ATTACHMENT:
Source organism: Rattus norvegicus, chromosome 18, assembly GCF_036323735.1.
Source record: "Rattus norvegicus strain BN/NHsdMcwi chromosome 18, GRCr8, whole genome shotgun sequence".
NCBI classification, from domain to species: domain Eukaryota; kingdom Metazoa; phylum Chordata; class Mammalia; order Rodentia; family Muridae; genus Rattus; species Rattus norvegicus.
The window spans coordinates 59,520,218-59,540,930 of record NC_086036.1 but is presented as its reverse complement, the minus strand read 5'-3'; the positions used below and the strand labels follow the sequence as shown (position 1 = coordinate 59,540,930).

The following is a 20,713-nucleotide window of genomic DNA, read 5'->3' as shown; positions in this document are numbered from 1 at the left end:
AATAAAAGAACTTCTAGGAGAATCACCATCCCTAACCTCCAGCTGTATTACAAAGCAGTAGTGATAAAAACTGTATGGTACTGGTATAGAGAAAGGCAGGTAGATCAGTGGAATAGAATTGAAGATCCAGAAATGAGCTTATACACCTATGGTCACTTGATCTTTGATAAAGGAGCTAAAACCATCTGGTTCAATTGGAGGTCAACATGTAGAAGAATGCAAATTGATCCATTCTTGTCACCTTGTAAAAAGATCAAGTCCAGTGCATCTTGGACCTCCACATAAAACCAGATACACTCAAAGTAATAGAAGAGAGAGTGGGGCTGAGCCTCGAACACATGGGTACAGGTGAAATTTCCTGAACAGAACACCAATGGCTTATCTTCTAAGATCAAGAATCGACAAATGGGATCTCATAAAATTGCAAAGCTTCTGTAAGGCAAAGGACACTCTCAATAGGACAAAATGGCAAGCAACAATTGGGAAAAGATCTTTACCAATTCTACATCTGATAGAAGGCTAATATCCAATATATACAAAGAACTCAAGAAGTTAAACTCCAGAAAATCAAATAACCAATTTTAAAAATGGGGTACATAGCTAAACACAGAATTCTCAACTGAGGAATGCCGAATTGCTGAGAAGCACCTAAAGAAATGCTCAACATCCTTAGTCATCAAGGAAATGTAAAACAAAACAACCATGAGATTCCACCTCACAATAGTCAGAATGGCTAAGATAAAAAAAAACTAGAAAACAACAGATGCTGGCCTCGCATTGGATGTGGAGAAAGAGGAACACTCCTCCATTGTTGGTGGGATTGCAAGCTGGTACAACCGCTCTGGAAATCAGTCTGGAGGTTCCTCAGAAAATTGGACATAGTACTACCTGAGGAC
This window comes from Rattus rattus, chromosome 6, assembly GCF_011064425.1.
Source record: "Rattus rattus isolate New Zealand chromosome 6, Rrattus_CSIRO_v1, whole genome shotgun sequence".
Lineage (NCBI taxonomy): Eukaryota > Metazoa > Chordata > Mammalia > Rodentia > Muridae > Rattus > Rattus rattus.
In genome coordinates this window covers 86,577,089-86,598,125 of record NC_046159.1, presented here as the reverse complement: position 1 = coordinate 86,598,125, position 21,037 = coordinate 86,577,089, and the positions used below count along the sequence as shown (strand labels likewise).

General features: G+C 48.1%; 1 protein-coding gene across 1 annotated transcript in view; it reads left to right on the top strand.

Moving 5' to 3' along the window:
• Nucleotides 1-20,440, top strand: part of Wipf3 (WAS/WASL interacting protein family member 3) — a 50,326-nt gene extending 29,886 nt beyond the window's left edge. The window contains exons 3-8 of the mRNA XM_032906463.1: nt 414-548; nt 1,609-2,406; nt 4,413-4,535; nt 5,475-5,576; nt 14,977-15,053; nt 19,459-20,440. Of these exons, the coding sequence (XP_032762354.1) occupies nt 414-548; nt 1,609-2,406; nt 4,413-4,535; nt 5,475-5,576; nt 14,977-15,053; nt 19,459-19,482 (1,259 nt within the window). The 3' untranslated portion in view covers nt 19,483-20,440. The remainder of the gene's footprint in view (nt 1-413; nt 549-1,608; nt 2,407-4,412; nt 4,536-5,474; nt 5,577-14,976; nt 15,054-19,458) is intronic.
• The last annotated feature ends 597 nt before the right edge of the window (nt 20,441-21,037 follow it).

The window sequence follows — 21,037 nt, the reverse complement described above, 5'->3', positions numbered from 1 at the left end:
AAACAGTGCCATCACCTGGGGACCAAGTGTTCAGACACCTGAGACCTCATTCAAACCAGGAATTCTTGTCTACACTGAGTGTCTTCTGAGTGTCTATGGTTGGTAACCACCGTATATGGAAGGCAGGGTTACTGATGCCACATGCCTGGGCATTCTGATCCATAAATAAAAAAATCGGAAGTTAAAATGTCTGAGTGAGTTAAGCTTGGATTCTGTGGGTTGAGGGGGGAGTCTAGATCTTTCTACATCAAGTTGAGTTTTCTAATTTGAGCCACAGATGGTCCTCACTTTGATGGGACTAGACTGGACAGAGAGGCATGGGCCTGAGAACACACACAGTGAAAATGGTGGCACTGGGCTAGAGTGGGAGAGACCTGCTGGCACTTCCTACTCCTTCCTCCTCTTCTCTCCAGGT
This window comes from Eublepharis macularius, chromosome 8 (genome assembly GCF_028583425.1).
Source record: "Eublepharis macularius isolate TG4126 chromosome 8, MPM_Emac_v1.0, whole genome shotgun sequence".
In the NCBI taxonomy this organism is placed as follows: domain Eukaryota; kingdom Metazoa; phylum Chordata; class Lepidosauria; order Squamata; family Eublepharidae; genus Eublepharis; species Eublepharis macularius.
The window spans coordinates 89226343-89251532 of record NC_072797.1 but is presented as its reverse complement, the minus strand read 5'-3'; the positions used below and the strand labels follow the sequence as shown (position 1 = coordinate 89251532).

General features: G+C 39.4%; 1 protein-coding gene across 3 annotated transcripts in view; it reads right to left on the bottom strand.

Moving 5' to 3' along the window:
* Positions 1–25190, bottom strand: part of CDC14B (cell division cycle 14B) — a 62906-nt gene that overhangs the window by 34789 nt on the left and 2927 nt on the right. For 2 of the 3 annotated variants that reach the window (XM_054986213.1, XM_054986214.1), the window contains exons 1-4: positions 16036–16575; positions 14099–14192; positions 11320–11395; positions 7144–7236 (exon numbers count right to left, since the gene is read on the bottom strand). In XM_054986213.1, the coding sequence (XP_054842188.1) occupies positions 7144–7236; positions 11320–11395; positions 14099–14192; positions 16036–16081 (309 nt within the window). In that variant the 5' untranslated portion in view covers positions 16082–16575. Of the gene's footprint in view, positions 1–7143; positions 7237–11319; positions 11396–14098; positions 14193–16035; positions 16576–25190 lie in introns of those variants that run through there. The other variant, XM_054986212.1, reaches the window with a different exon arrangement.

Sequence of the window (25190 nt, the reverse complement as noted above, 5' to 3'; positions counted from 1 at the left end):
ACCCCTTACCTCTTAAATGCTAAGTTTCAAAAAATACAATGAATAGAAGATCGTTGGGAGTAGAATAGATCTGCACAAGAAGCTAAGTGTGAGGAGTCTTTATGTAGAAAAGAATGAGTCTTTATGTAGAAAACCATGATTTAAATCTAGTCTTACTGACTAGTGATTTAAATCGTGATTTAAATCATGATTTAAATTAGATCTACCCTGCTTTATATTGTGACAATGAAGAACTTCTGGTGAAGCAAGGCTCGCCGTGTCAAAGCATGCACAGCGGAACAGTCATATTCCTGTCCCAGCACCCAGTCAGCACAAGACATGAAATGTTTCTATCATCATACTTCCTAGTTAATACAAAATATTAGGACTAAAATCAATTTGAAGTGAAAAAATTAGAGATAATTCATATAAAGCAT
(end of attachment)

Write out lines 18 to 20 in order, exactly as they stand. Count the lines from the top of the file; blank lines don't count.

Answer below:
Source record: "Eublepharis macularius isolate TG4126 chromosome 8, MPM_Emac_v1.0, whole genome shotgun sequence".
In the NCBI taxonomy this organism is placed as follows: domain Eukaryota; kingdom Metazoa; phylum Chordata; class Lepidosauria; order Squamata; family Eublepharidae; genus Eublepharis; species Eublepharis macularius.
The window spans coordinates 89226343-89251532 of record NC_072797.1 but is presented as its reverse complement, the minus strand read 5'-3'; the positions used below and the strand labels follow the sequence as shown (position 1 = coordinate 89251532).